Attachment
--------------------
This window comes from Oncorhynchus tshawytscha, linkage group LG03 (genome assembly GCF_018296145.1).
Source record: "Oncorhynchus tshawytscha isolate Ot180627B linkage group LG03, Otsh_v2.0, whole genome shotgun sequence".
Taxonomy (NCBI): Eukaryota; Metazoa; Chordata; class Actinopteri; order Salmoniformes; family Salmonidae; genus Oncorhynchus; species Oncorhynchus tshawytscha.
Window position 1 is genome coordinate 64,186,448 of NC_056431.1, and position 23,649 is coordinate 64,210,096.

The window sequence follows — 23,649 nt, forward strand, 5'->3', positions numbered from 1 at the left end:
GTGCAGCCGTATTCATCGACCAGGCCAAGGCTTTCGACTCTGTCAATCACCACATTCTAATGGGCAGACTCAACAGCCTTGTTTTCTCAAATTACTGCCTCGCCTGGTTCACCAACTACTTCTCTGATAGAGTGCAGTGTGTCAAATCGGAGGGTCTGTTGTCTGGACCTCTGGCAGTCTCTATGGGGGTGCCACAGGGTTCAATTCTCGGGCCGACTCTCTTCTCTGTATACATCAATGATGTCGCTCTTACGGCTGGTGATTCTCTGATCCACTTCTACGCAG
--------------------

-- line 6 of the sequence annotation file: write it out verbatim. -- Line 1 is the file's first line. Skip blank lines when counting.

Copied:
GTGCAGCCGTATTCATCGACCAGGCCAAGGCTTTCGACTCTGTCAATCACCACATTCTAATGGGCAGACTCAACAGCCTTGTTTTCTCAAATTACTGCCTCGCCTGGTTCACCAACTACTTCTCTGATAGAGTGCAGTGTGTCAAATCGGAGGGTCTGTTGTCTGGACCTCTGGCAGTCTCTATGGGGGTGCCACAGGGTTCAATTCTCGGGCCGACTCTCTTCTCTGTATACATCAATGATGTCGCTCTTACGGCTGGTGATTCTCTGATCCACTTCTACGCAG